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Obama, Merkel condemn 'barbarous' Russian, Syrian strikes on Aleppo

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US President Barack Obama and German Chancellor Angela Merkel condemned what they called "barbarous" Russian and Syrian regime airstrikes on Aleppo during a phone call Thursday, the White House said.

The Syrian government and its ally Russia "bear special responsibility for ending the fighting in Syria," the two leaders agreed, strongly condemning the strikes in eastern Aleppo, an area they said is "populated with hundreds of thousands of civilians, half of whom are children."

The United Nations says a humanitarian catastrophe is unfolding unlike any witnessed so far in Syria's brutal five-year war as Moscow and Damascus carry out an offensive to retake the city after a ceasefire collapsed last week.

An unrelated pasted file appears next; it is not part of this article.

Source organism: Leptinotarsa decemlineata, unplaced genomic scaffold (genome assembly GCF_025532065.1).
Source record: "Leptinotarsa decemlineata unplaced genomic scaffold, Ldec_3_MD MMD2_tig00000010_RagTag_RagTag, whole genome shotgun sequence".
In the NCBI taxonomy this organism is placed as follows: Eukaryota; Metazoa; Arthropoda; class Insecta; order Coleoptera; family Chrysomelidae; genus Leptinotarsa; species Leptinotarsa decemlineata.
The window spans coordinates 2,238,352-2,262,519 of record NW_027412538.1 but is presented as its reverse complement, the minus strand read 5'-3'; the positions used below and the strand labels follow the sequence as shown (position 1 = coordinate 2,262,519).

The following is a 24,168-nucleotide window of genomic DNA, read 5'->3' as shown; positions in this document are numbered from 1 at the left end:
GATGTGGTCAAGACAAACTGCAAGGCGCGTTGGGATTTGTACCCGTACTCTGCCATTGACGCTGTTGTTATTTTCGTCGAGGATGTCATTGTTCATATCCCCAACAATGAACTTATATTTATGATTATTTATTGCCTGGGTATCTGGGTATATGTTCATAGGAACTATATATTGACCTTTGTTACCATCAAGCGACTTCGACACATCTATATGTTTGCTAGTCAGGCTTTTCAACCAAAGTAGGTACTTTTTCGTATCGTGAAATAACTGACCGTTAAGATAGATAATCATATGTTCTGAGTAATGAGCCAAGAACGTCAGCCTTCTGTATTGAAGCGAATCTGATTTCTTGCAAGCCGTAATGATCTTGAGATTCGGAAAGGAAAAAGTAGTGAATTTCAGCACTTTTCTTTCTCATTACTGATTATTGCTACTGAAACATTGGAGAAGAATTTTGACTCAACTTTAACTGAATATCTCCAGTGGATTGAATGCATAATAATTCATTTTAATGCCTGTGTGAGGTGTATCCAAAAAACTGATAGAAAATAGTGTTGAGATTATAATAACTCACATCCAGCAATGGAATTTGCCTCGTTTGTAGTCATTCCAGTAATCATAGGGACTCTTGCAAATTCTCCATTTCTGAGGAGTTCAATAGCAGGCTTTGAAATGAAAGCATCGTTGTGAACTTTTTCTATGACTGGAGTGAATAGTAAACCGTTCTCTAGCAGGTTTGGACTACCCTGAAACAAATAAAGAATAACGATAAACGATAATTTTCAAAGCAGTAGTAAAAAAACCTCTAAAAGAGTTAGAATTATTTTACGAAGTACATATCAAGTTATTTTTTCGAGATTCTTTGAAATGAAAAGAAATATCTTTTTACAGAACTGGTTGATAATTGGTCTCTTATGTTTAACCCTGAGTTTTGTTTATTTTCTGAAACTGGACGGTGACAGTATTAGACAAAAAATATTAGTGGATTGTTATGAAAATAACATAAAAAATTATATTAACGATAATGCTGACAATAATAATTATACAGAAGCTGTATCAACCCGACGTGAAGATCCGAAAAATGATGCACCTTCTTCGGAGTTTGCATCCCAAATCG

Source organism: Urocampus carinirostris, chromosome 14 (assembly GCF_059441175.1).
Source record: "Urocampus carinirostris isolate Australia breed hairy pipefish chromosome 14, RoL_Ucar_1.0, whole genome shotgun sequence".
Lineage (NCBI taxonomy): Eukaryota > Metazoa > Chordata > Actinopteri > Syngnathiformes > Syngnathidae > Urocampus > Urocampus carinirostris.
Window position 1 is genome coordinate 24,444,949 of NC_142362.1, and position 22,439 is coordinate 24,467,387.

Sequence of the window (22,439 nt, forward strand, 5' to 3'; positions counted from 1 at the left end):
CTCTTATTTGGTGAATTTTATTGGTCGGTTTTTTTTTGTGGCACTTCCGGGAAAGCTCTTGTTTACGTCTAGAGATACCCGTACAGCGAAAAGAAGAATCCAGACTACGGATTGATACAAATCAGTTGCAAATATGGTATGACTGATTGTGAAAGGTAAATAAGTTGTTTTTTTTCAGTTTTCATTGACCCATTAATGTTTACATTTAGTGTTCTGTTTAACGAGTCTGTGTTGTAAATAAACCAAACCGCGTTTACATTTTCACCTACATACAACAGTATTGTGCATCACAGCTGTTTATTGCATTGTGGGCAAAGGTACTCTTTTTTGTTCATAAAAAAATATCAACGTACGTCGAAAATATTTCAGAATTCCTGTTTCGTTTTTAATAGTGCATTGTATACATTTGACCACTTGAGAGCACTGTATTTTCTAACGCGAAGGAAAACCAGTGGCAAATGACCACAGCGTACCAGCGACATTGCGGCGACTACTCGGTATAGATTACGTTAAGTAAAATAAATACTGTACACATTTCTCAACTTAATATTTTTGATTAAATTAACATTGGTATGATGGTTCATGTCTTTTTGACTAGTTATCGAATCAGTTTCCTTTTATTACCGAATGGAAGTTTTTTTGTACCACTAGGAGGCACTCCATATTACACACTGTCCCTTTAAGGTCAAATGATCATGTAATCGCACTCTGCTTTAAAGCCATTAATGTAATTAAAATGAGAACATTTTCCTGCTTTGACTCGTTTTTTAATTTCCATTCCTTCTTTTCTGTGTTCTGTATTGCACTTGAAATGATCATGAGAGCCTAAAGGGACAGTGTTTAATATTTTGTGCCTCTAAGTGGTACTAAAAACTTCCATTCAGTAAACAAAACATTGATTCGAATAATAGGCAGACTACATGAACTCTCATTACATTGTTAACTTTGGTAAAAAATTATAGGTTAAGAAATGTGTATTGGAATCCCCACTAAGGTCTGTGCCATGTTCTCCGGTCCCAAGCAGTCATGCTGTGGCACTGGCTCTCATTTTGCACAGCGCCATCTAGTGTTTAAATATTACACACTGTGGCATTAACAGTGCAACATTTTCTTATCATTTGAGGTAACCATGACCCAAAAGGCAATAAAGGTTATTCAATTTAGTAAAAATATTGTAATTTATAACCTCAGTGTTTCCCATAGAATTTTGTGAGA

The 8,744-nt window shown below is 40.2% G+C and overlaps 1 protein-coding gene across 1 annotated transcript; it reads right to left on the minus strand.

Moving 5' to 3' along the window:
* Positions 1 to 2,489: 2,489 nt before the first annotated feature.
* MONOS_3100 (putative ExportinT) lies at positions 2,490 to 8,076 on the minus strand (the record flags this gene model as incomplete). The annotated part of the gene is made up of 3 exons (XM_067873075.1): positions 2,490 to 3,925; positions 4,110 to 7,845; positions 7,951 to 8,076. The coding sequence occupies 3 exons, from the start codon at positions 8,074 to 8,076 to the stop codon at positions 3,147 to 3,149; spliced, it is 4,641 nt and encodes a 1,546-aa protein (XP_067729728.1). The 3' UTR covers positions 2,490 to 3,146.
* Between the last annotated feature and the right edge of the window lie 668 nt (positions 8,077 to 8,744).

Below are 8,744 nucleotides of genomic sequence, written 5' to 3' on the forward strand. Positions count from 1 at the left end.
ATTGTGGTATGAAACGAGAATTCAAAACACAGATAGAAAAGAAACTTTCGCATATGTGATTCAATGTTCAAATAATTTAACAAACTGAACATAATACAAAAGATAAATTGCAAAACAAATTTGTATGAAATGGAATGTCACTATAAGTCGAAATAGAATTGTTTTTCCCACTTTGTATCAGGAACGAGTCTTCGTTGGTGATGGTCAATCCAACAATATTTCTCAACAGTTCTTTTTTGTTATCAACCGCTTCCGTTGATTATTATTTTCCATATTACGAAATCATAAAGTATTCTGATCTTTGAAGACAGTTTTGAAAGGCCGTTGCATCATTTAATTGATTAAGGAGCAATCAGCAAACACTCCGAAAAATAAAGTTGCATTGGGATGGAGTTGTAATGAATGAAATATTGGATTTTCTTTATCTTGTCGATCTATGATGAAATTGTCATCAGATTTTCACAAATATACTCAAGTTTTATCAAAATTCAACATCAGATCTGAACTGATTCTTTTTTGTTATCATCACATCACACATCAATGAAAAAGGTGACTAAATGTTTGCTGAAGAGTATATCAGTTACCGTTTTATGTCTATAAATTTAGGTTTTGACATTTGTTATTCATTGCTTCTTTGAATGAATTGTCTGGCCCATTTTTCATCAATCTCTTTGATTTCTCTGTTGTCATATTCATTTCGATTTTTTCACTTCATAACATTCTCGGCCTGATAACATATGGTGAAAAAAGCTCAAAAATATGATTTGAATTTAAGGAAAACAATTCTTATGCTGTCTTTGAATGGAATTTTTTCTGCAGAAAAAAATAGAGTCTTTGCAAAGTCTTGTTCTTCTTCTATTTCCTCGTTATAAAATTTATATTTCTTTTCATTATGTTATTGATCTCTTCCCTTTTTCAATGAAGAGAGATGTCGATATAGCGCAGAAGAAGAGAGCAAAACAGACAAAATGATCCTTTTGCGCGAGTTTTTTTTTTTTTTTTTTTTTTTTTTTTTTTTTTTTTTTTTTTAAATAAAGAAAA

Russia and the United States have traded blame for the collapse of the deal that would have marked the first step in a new effort to end the war that has killed 300,000 people since 2011.

Obama and Merkel urged parties on the ground to "continue respecting the ceasefire, begin the disengagement of forces along the line of contact as quickly as possible and provide international monitors unfettered access to the entire conflict zone."

"The president and chancellor strongly condemned the barbarous Russian and Syrian regime airstrikes against eastern Aleppo," the White House said.

Two of the largest hospitals in the city's east were bombed on Wednesday in what UN Secretary-General Ban Ki-moon described as a war crime.

Air strikes pounded Aleppo province on Thursday while at least 11 civilians, including seven children, died during attacks on the city of Idlib, nearby Jarjanaz and central Hama province, the Syrian Observatory for Human Rights said.

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